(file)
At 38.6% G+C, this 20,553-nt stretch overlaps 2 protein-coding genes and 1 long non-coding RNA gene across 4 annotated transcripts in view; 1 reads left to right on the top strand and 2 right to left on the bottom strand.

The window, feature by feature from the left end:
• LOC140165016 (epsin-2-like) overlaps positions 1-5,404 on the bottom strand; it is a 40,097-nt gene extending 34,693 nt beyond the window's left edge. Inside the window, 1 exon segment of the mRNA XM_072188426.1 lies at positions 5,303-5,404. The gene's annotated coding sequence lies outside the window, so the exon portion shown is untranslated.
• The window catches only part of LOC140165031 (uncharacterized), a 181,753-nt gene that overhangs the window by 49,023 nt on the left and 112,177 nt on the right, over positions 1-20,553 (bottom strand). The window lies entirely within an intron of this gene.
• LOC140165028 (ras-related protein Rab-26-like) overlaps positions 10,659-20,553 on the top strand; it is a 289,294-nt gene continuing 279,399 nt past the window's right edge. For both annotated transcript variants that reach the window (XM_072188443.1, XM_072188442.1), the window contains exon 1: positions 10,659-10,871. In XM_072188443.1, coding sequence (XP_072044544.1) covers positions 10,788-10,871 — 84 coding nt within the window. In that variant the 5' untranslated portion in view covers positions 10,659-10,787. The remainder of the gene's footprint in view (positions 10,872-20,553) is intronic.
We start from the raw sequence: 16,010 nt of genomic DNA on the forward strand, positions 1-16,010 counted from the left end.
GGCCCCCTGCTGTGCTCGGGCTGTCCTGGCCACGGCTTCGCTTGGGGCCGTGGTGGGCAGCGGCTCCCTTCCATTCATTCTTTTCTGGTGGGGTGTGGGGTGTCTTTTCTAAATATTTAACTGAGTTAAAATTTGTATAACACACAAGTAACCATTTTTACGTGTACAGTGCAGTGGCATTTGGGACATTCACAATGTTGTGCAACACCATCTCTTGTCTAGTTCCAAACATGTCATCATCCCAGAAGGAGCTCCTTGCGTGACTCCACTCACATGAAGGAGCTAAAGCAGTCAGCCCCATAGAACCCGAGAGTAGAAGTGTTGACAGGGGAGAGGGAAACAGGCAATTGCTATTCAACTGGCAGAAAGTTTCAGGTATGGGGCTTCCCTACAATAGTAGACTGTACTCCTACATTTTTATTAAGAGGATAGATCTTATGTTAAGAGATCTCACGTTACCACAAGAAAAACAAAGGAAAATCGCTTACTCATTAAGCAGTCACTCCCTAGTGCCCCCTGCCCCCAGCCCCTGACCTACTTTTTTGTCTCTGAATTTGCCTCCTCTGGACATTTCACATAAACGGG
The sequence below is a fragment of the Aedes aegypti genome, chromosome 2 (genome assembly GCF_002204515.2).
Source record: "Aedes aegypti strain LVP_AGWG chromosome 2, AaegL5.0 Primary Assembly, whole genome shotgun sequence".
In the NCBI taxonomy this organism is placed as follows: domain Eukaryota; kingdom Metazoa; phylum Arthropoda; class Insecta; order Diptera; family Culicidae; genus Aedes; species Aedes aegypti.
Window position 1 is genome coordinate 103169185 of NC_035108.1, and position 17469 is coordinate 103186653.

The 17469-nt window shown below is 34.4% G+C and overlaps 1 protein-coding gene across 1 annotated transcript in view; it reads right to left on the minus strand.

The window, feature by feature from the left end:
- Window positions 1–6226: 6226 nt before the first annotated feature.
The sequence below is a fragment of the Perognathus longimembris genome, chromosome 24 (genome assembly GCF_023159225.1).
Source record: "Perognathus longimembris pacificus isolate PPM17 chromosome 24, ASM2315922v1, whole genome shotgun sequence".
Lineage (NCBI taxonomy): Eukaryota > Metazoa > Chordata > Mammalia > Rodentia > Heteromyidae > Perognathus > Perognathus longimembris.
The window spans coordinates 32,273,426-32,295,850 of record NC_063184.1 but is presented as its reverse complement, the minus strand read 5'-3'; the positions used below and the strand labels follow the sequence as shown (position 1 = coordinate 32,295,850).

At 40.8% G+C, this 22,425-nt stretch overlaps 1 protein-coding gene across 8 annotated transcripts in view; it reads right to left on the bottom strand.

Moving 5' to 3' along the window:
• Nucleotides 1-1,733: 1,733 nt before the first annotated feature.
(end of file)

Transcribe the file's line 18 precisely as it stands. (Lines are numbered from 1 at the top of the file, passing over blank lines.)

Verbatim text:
The window spans coordinates 32,273,426-32,295,850 of record NC_063184.1 but is presented as its reverse complement, the minus strand read 5'-3'; the positions used below and the strand labels follow the sequence as shown (position 1 = coordinate 32,295,850).